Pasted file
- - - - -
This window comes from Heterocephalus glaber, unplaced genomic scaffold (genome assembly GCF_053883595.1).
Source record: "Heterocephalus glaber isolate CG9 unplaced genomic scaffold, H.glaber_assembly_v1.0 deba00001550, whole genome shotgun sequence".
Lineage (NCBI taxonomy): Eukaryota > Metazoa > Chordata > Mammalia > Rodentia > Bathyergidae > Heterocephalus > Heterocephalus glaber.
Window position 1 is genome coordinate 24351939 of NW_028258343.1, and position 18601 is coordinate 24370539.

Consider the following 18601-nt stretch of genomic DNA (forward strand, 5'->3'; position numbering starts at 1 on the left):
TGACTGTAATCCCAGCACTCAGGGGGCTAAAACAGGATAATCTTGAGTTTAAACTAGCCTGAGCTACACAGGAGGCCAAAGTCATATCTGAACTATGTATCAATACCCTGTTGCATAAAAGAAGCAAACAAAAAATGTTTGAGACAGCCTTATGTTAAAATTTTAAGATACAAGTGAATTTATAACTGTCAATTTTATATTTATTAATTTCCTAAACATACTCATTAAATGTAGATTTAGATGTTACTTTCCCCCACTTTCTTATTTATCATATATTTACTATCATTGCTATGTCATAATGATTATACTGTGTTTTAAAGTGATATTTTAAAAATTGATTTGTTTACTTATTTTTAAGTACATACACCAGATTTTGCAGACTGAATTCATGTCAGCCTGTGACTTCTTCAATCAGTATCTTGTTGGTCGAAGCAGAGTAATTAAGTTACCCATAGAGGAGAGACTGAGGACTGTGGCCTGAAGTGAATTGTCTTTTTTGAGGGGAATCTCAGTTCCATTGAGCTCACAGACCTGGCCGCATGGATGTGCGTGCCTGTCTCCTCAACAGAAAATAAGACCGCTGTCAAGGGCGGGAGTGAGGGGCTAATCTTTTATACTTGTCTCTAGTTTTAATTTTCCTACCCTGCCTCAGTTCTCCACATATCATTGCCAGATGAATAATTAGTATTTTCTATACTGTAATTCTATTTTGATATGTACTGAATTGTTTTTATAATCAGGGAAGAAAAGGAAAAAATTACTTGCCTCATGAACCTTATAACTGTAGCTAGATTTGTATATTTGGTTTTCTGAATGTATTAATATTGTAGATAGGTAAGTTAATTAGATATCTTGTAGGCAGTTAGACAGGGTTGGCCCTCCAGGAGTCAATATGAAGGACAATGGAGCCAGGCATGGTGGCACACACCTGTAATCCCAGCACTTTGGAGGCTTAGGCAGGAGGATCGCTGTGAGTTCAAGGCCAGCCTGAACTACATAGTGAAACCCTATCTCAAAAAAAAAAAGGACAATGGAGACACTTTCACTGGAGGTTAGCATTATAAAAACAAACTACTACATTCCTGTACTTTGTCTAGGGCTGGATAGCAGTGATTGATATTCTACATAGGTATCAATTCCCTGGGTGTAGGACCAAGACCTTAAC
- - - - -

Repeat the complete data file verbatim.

This window comes from Heterocephalus glaber, unplaced genomic scaffold (genome assembly GCF_053883595.1).
Source record: "Heterocephalus glaber isolate CG9 unplaced genomic scaffold, H.glaber_assembly_v1.0 deba00001550, whole genome shotgun sequence".
Lineage (NCBI taxonomy): Eukaryota > Metazoa > Chordata > Mammalia > Rodentia > Bathyergidae > Heterocephalus > Heterocephalus glaber.
Window position 1 is genome coordinate 24351939 of NW_028258343.1, and position 18601 is coordinate 24370539.

Consider the following 18601-nt stretch of genomic DNA (forward strand, 5'->3'; position numbering starts at 1 on the left):
TGACTGTAATCCCAGCACTCAGGGGGCTAAAACAGGATAATCTTGAGTTTAAACTAGCCTGAGCTACACAGGAGGCCAAAGTCATATCTGAACTATGTATCAATACCCTGTTGCATAAAAGAAGCAAACAAAAAATGTTTGAGACAGCCTTATGTTAAAATTTTAAGATACAAGTGAATTTATAACTGTCAATTTTATATTTATTAATTTCCTAAACATACTCATTAAATGTAGATTTAGATGTTACTTTCCCCCACTTTCTTATTTATCATATATTTACTATCATTGCTATGTCATAATGATTATACTGTGTTTTAAAGTGATATTTTAAAAATTGATTTGTTTACTTATTTTTAAGTACATACACCAGATTTTGCAGACTGAATTCATGTCAGCCTGTGACTTCTTCAATCAGTATCTTGTTGGTCGAAGCAGAGTAATTAAGTTACCCATAGAGGAGAGACTGAGGACTGTGGCCTGAAGTGAATTGTCTTTTTTGAGGGGAATCTCAGTTCCATTGAGCTCACAGACCTGGCCGCATGGATGTGCGTGCCTGTCTCCTCAACAGAAAATAAGACCGCTGTCAAGGGCGGGAGTGAGGGGCTAATCTTTTATACTTGTCTCTAGTTTTAATTTTCCTACCCTGCCTCAGTTCTCCACATATCATTGCCAGATGAATAATTAGTATTTTCTATACTGTAATTCTATTTTGATATGTACTGAATTGTTTTTATAATCAGGGAAGAAAAGGAAAAAATTACTTGCCTCATGAACCTTATAACTGTAGCTAGATTTGTATATTTGGTTTTCTGAATGTATTAATATTGTAGATAGGTAAGTTAATTAGATATCTTGTAGGCAGTTAGACAGGGTTGGCCCTCCAGGAGTCAATATGAAGGACAATGGAGCCAGGCATGGTGGCACACACCTGTAATCCCAGCACTTTGGAGGCTTAGGCAGGAGGATCGCTGTGAGTTCAAGGCCAGCCTGAACTACATAGTGAAACCCTATCTCAAAAAAAAAAAGGACAATGGAGACACTTTCACTGGAGGTTAGCATTATAAAAACAAACTACTACATTCCTGTACTTTGTCTAGGGCTGGATAGCAGTGATTGATATTCTACATAGGTATCAATTCCCTGGGTGTAGGACCAAGACCTTAAC